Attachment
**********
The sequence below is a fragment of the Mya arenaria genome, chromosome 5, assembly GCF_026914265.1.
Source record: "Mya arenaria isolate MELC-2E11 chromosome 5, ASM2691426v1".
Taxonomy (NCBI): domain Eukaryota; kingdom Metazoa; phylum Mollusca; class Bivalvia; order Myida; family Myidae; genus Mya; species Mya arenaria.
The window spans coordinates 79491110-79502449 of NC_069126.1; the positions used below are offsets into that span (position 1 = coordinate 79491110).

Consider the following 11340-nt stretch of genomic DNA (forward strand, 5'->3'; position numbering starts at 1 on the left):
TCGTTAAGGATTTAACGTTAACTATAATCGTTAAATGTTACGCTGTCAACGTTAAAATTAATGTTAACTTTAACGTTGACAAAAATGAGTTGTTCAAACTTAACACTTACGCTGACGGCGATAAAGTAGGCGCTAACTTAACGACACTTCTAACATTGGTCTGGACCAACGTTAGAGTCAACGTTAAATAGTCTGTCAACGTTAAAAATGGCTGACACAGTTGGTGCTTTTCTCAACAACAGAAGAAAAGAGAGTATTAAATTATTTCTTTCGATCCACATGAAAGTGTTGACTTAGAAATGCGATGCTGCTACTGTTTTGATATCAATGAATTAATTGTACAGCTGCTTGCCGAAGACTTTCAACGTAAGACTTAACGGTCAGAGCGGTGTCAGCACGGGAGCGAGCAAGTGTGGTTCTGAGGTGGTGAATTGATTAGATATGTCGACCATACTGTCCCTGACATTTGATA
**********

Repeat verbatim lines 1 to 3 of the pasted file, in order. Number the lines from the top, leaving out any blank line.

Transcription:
The sequence below is a fragment of the Mya arenaria genome, chromosome 5, assembly GCF_026914265.1.
Source record: "Mya arenaria isolate MELC-2E11 chromosome 5, ASM2691426v1".
Taxonomy (NCBI): domain Eukaryota; kingdom Metazoa; phylum Mollusca; class Bivalvia; order Myida; family Myidae; genus Mya; species Mya arenaria.